Oh. Mah. Gawd. Just Oh. My. God. I. Can't. Even.
neadods: (sod_calm)
Total (current) cost of furlough to US taxpayers: $24 billion

Projected cost to taxpayers: unknown


Total (current) cost to me: $612.60 If my calculations are right, that's roughly how much my next paycheck should be short. (You know. The one I get on the first, when all the bills are due.)

Projected cost to me: another $612.60 and 5 month's delay on paying down the credit debt.

You see, I won't accrue leave in time for ChicagoTARDIS -- yes, I'm still going -- or much for Christmas, so the former will be entirely leave without pay and the latter partially so. And because right now the papers are full of Cruz and his buddies talking about how it was a "winnable fight" and still promising to "keep it up" I have every reason to expect another shut down when this bandaid of an agreement wears off in January and February. So, yeah, paying down the cards remains a luxury. I have to take every penny of that bonus (the one I hoped to plow into the economy) and everything I would have put on the cards to make sure that I have the requisite 3 month's survival cash. It won't cover three months of actual SALARY, but I can reach a quarter's worth of bare sustenance. And all I have to do to get it is to flush my hopes and stop paying down my credit debt.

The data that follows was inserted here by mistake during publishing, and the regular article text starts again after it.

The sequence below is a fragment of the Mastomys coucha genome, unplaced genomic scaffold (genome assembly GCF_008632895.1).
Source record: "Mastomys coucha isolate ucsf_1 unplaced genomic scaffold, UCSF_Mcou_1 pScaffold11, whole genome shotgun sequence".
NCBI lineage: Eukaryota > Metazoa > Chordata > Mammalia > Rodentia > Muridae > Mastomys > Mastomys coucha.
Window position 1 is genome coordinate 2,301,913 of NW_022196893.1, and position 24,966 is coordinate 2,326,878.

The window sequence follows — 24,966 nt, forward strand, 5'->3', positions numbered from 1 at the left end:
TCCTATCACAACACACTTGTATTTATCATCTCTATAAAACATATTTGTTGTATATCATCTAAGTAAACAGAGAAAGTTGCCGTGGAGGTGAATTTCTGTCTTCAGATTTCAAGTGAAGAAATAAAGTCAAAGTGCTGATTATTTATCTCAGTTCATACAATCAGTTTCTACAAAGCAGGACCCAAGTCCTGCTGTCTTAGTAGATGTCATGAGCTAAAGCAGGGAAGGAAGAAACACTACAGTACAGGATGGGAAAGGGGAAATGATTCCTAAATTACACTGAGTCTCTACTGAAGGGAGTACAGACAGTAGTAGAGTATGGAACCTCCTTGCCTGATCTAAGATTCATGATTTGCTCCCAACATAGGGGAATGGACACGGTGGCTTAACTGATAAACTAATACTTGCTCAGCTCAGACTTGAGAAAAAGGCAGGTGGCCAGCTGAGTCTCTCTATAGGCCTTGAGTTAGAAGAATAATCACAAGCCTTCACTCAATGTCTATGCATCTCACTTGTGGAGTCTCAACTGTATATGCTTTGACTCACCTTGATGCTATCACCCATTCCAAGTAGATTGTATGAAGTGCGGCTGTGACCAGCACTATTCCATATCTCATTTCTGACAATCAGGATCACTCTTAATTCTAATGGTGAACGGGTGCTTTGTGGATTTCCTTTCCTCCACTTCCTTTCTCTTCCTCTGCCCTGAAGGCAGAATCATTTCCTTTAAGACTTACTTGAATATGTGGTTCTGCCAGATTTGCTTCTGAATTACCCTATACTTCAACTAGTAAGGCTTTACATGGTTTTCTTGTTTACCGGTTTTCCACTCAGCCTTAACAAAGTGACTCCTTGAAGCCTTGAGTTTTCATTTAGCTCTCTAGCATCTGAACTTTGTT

This doesn't count having some cash on hand for ChicagoTARDIS or Christmas presents for family and friends. (And before you say "well, don't go to ChicagoTARDIS" realize then I'm out the $500 for the plane and the fancy membership, so that's hardly a savings.)

It sure as hell doesn't count what I'd planned on doing with that bonus, which was to plow quite a lot of it into the economy. I'd promised myself a new buffet for the kitchen. I'd promised myself either a pawn shop diamond ring or a Pieland ring (or both) for my birthday. I could have easily done all of that *and* still saved some *and* still made a major dent in the credit cards.

But that was when I could count on my own paycheck and rely on my own plans.